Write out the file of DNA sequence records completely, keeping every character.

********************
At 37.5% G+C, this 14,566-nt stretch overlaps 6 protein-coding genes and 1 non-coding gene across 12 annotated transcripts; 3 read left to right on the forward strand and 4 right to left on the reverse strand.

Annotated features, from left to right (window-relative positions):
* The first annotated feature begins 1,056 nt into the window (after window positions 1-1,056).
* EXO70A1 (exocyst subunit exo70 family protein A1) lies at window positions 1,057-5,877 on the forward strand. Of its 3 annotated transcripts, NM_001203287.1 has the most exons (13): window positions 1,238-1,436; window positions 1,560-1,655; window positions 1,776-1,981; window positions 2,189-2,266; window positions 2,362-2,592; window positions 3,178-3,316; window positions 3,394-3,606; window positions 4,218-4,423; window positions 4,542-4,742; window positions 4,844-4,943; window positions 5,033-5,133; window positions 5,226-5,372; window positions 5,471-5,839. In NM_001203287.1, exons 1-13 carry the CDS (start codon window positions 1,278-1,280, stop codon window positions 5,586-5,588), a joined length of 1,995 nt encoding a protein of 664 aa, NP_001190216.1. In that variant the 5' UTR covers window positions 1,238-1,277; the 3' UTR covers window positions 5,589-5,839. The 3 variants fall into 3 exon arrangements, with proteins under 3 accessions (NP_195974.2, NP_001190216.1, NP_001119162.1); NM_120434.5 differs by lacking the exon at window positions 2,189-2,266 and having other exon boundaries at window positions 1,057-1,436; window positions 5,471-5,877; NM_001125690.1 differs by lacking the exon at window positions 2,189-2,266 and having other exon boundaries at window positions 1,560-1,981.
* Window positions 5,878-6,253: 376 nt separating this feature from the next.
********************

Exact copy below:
At 37.5% G+C, this 14,566-nt stretch overlaps 6 protein-coding genes and 1 non-coding gene across 12 annotated transcripts; 3 read left to right on the forward strand and 4 right to left on the reverse strand.

Annotated features, from left to right (window-relative positions):
* The first annotated feature begins 1,056 nt into the window (after window positions 1-1,056).
* EXO70A1 (exocyst subunit exo70 family protein A1) lies at window positions 1,057-5,877 on the forward strand. Of its 3 annotated transcripts, NM_001203287.1 has the most exons (13): window positions 1,238-1,436; window positions 1,560-1,655; window positions 1,776-1,981; window positions 2,189-2,266; window positions 2,362-2,592; window positions 3,178-3,316; window positions 3,394-3,606; window positions 4,218-4,423; window positions 4,542-4,742; window positions 4,844-4,943; window positions 5,033-5,133; window positions 5,226-5,372; window positions 5,471-5,839. In NM_001203287.1, exons 1-13 carry the CDS (start codon window positions 1,278-1,280, stop codon window positions 5,586-5,588), a joined length of 1,995 nt encoding a protein of 664 aa, NP_001190216.1. In that variant the 5' UTR covers window positions 1,238-1,277; the 3' UTR covers window positions 5,589-5,839. The 3 variants fall into 3 exon arrangements, with proteins under 3 accessions (NP_195974.2, NP_001190216.1, NP_001119162.1); NM_120434.5 differs by lacking the exon at window positions 2,189-2,266 and having other exon boundaries at window positions 1,057-1,436; window positions 5,471-5,877; NM_001125690.1 differs by lacking the exon at window positions 2,189-2,266 and having other exon boundaries at window positions 1,560-1,981.
* Window positions 5,878-6,253: 376 nt separating this feature from the next.